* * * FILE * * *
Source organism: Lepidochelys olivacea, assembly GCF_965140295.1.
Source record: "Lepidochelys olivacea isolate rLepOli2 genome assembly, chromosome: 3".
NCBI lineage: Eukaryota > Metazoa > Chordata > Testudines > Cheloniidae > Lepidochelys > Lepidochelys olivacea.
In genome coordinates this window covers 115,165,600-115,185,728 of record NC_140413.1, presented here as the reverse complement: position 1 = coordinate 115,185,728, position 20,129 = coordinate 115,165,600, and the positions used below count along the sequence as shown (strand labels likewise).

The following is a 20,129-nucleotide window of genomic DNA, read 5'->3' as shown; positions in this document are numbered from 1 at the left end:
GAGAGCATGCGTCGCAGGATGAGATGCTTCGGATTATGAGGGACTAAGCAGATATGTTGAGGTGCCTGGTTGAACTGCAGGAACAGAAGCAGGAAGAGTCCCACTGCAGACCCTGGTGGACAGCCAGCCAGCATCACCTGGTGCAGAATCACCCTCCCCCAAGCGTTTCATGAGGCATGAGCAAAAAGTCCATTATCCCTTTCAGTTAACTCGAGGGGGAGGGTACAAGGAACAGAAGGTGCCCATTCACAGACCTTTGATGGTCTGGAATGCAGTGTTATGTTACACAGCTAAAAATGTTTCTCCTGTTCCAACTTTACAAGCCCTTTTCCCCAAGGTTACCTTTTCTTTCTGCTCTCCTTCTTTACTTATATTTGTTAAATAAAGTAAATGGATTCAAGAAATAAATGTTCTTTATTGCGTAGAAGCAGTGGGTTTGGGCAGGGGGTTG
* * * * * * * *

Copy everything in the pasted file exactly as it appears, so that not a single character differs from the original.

Source organism: Lepidochelys olivacea, assembly GCF_965140295.1.
Source record: "Lepidochelys olivacea isolate rLepOli2 genome assembly, chromosome: 3".
NCBI lineage: Eukaryota > Metazoa > Chordata > Testudines > Cheloniidae > Lepidochelys > Lepidochelys olivacea.
In genome coordinates this window covers 115,165,600-115,185,728 of record NC_140413.1, presented here as the reverse complement: position 1 = coordinate 115,185,728, position 20,129 = coordinate 115,165,600, and the positions used below count along the sequence as shown (strand labels likewise).

The following is a 20,129-nucleotide window of genomic DNA, read 5'->3' as shown; positions in this document are numbered from 1 at the left end:
GAGAGCATGCGTCGCAGGATGAGATGCTTCGGATTATGAGGGACTAAGCAGATATGTTGAGGTGCCTGGTTGAACTGCAGGAACAGAAGCAGGAAGAGTCCCACTGCAGACCCTGGTGGACAGCCAGCCAGCATCACCTGGTGCAGAATCACCCTCCCCCAAGCGTTTCATGAGGCATGAGCAAAAAGTCCATTATCCCTTTCAGTTAACTCGAGGGGGAGGGTACAAGGAACAGAAGGTGCCCATTCACAGACCTTTGATGGTCTGGAATGCAGTGTTATGTTACACAGCTAAAAATGTTTCTCCTGTTCCAACTTTACAAGCCCTTTTCCCCAAGGTTACCTTTTCTTTCTGCTCTCCTTCTTTACTTATATTTGTTAAATAAAGTAAATGGATTCAAGAAATAAATGTTCTTTATTGCGTAGAAGCAGTGGGTTTGGGCAGGGGGTTG